Varna Summer International Festival, June–September
Rose Festival, June
Kapana Fest, June
International Jazz Festival, August
Apollonia Arts Festival, September
New Year festivities in Bulgaria can be colourful affairs, especially in rural areas where old customs are still followed. Snow covers much of the country and it is a peak time for winter sports.
St Vasil’s Day
Traditionally, New Year’s Day in the countryside is marked by young boys, known as sourvakari, tapping people with decorated twigs to wish them luck for the year ahead.
Cold and crisp, February is a quiet time of year in the cities, but the skiing and snowboarding season is often at its best. It's a good time for snowshoeing, too.
Golden Grapes Festival
To celebrate the patron saint of wine in Melnik and other winemaking areas, vines are pruned, sprinkled with wine and blessed by a priest. The festival is celebrated on the first or 14th day of February (often both).
March straddles winter and spring, so the weather can be unpredictable. Snowfall is still possible in the mountains though ski season is winding down. Tourist sites start to gradually open up again after winter.
‘Granny March’ signifies the beginning of spring, and on 1 March Bulgarians present each other with red and white woollen tassels, known as martenitsi, as good-luck tokens. You'll notice them tied to tree branches throughout the spring.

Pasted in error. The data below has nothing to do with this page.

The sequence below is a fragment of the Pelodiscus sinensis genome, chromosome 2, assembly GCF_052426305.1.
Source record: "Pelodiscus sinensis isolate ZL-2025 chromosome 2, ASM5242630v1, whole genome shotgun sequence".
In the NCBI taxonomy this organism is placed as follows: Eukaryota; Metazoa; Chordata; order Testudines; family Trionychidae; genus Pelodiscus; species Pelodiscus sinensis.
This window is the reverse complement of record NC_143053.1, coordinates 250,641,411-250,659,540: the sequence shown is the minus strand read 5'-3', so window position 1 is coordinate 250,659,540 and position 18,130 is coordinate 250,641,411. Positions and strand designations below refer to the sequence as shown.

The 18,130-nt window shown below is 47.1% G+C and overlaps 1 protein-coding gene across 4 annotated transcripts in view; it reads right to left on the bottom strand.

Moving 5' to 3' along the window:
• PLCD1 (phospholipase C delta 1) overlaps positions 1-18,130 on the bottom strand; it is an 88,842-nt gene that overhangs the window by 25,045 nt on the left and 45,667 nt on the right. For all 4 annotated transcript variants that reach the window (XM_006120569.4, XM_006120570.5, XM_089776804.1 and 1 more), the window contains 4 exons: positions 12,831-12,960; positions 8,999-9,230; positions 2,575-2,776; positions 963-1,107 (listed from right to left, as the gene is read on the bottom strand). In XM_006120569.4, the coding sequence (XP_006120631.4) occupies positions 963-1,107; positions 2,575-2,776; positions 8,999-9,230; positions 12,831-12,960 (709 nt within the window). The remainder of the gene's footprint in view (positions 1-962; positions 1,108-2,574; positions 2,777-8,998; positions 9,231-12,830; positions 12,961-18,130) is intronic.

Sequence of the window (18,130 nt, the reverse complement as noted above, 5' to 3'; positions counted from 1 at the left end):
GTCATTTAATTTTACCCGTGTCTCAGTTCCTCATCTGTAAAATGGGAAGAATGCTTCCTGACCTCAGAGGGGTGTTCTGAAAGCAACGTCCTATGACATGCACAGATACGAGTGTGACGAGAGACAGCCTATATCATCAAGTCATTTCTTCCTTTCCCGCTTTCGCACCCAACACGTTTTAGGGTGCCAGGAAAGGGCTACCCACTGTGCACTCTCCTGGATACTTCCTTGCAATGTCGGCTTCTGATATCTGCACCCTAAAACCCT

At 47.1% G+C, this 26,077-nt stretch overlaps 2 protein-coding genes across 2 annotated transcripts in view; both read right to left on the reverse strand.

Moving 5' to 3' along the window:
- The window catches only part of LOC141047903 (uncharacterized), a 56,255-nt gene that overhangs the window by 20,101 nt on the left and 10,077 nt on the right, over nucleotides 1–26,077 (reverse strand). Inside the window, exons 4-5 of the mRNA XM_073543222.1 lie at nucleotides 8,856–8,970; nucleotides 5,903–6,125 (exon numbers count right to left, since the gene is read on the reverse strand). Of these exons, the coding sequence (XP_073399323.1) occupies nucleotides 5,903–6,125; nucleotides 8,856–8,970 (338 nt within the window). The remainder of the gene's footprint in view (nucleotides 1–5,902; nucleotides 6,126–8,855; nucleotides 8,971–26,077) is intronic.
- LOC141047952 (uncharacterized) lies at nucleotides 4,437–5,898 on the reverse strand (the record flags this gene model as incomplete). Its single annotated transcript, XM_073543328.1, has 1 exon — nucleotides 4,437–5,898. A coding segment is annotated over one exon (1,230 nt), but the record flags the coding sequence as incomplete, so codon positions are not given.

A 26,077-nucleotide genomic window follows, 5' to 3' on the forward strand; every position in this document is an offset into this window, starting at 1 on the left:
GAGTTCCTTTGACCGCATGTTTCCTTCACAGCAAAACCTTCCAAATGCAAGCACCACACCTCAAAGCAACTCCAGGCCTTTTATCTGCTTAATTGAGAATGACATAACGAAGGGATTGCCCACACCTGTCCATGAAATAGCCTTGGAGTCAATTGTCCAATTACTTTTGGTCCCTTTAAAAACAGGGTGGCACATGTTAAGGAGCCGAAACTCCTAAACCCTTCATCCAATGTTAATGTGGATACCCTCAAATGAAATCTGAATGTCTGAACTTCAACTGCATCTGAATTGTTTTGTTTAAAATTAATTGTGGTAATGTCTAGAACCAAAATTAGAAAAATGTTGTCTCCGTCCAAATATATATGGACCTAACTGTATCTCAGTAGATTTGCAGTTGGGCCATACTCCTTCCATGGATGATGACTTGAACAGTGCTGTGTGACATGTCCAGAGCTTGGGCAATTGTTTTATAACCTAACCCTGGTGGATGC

A week-long festival (www.horizonfestival.net) of live music, DJ sets and hard partying (think hot tubs, flash mobs and daredevil skiing), in between snowboarding or skiing the mountains around Bansko.
March Days of Music Festival
One of Bulgaria's best classical music festivals, held in Ruse. Concerts take place over the last two weeks of the month (www.marchmusicdays.eu).
The weather begins to warm up in April, and what's left of the ski season officially ends. Depending on the year, Orthodox Easter celebrations usually take place during this month.
Easter is the most important festival of the Bulgarian Orthodox Church. Throngs of churchgoers attend 11pm masses where incense hangs thick in the air. Egg fighting competitions sometimes take place outside. Special bread loaves and dyed eggs are prepared.
May is often showery and warm, and is a good time to visit the coast before crowds descend and prices rise. Some of the biggest festivals begin this month.
Re-enactment of the 1876 April Uprising
The momentous events surrounding the 1876 April Uprising are remembered by patriotic locals in Koprivshtitsa, who dress in period costume. It's held around 1 and 2 May.
Goat Milk Festival
A blend of traditional Balkan village culture, cutting-edge art and thought-provoking debate unfurls in mid-May at the Goat Milk Festival (www.novakultura.org/goat-milk) in Gorna Bela Rechka village, 55km north of Sofia.
Ruse City Celebrations
This yearly cultural festival in Ruse focusing on music, dancing and drama performances is held at various locations around town.
Summer is well under way, temperatures are rising and the tourist season on the coast begins. This is a great time for hiking, climbing and birdwatching.